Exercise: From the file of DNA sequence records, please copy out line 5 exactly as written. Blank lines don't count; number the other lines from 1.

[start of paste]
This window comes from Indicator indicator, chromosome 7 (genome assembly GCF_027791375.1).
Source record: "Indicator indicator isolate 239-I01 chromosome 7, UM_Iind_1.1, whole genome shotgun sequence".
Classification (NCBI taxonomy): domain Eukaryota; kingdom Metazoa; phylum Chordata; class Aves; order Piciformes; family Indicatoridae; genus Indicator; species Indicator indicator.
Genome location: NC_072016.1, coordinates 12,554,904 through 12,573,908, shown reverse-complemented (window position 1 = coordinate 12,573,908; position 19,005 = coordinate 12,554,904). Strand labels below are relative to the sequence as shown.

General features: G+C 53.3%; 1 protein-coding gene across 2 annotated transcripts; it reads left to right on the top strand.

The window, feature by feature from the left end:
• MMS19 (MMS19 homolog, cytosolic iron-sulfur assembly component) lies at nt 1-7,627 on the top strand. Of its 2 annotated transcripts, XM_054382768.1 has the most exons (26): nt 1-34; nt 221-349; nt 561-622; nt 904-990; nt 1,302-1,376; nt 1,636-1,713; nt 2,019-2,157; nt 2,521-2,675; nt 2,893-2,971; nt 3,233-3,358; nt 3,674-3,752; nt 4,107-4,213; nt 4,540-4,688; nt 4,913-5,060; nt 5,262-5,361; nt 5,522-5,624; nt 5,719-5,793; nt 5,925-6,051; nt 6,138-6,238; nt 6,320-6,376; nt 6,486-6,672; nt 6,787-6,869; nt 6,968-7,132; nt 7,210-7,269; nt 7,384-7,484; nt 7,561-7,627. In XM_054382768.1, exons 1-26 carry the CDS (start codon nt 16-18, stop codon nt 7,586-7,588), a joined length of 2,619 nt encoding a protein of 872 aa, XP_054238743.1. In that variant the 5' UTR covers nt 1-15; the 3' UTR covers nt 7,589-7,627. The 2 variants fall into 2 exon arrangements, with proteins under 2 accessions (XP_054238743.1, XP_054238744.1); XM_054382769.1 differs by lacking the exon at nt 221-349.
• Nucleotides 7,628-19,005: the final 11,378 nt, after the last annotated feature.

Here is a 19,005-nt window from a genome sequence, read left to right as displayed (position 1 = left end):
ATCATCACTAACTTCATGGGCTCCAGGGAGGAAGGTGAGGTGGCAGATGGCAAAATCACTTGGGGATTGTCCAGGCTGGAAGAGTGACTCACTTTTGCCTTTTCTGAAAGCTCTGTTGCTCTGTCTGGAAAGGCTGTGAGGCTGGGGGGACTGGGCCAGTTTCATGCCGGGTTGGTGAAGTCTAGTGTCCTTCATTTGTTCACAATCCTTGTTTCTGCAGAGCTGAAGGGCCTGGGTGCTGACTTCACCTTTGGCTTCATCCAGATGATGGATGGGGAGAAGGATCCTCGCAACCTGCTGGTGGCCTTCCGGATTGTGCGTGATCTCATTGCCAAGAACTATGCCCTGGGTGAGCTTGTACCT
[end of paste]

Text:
General features: G+C 53.3%; 1 protein-coding gene across 2 annotated transcripts; it reads left to right on the top strand.